HHhH - Laurent Binet

Title: HHhH
Author: Laurent Binet, Sam Taylor (translator)
Pages: 330
Published: 2012 (first published 2009)
Challenges: I Love Libraries, Eclectic Reading, Historical Fiction
Genre: Historical Fiction, War Fiction, Translation, Literary Fiction
Edition: Hardcover
Source: Library

Description: HHhH: “Himmlers Hirn heisst Heydrich”, or “Himmler’s brain is called Heydrich”. The most dangerous man in Hitler’s cabinet, Reinhard Heydrich was known as the “Butcher of Prague.” He was feared by all and loathed by most. With his cold Aryan features and implacable cruelty, Heydrich seemed indestructible—until two men, a Slovak and a Czech recruited by the British secret service, killed him in broad daylight on a bustling street in Prague, and thus changed the course of History.

Who were these men, arguably two of the most discreet heroes of the twentieth century? In Laurent Binet’s captivating debut novel, we follow Jozef Gabćik and Jan Kubiš from their dramatic escape of Nazi-occupied Czechoslovakia to England; from their recruitment to their harrowing parachute drop into a war zone, from their stealth attack on Heydrich’s car to their own brutal death in the basement of a Prague church.

A seemingly effortlessly blend of historical truth, personal memory, and Laurent Binet’s remarkable imagination, HHhH—an international bestseller and winner of the prestigious Prix Goncourt du Premier Roman—is a work at once thrilling and intellectually engrossing, a fast-paced novel of the Second World War that is also a profound meditation on the nature of writing and the debt we owe to history. (via Goodreads)


Thoughts: I first heard about this novel through Hear...Read This! as one of their first selections and because the book sounded interesting.  I had never heard about Reinhard Heydrich (may have heard his name his name in course of my history courses in university, but it never probably clicked in my head) and once I had received the book, I did some research on him and trust me he was not one you wanted to cross, both in life and in death.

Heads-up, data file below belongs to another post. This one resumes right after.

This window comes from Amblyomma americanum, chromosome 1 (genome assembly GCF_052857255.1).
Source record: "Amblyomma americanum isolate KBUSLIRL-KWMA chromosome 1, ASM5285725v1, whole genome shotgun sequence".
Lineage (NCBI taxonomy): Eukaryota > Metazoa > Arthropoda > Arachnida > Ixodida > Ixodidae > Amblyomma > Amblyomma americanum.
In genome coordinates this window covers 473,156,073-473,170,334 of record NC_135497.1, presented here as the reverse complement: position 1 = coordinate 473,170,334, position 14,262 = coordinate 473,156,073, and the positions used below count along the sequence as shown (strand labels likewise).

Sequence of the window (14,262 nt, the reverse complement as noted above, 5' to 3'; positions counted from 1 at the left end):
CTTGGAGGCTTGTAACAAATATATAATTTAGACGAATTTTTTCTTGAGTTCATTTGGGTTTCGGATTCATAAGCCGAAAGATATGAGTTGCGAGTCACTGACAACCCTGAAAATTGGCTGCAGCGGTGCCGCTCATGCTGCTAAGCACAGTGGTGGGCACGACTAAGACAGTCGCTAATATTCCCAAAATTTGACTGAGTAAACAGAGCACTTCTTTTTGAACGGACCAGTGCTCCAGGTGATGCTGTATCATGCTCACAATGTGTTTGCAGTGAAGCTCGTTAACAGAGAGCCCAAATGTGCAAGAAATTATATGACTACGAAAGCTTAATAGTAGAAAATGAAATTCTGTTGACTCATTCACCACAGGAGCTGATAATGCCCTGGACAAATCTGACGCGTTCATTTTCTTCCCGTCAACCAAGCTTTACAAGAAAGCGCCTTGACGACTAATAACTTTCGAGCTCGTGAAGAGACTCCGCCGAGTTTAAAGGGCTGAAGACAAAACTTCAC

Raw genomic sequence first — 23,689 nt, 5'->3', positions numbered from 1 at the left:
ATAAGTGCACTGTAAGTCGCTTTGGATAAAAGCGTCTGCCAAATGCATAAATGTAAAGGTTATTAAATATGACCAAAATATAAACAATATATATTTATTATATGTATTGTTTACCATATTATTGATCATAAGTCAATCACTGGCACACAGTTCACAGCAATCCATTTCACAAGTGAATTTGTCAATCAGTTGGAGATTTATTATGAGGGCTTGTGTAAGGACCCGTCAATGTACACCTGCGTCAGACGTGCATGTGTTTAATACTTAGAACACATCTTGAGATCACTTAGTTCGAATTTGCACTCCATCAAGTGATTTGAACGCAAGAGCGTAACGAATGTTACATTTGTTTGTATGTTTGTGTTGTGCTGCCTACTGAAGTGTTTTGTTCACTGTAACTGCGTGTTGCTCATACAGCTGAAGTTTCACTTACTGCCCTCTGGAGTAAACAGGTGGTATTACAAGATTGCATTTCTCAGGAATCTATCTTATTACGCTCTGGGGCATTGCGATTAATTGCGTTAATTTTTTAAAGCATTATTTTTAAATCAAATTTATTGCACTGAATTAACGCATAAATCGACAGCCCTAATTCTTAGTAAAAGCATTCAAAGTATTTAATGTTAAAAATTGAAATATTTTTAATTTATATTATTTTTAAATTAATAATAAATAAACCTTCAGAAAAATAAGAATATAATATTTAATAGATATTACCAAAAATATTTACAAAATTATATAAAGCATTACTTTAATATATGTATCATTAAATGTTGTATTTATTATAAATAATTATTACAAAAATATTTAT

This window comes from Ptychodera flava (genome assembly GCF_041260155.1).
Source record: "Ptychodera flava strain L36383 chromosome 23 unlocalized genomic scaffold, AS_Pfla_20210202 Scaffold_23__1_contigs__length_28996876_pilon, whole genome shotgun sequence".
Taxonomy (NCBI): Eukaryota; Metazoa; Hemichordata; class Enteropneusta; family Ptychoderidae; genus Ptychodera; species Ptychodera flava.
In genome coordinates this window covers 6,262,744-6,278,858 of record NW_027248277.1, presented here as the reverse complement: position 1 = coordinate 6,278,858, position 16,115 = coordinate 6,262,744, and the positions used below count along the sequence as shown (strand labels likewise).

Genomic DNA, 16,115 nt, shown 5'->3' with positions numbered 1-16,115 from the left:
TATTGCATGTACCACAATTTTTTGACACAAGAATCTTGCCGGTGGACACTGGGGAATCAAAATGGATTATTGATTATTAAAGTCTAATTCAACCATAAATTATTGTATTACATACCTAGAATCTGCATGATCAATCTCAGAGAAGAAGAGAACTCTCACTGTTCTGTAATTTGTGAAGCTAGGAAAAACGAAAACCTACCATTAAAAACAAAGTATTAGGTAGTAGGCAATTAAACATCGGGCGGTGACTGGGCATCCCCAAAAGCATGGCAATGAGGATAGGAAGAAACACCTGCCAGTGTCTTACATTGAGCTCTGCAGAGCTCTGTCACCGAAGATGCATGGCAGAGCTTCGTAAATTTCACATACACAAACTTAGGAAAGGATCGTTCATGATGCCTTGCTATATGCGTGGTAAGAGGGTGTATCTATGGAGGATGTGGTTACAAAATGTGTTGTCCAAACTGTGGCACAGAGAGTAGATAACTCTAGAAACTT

What I liked about the most about the book is that the chapters were very short, mostly about a third to a half page and that you could see the author's thought process, at least I think it was, interjected with a bit of history of the Czech resistance movement.  It was interesting to read a book that took from the Axis side that didn't involved the civilian population.

If there was something that bothered me was that when the author would spend a lot of time in the present and not return to the historical aspect of the book as quickly as I would have liked the author to.

Bottom line: If you are a fan of war fiction, I would highly recommend the book.  Even if you like reading historical fiction that presents something that isn't your typical historical fiction and something more with a literary bent.  Recommended.

Rating: 3.9/5

Pages for 2014: 7073

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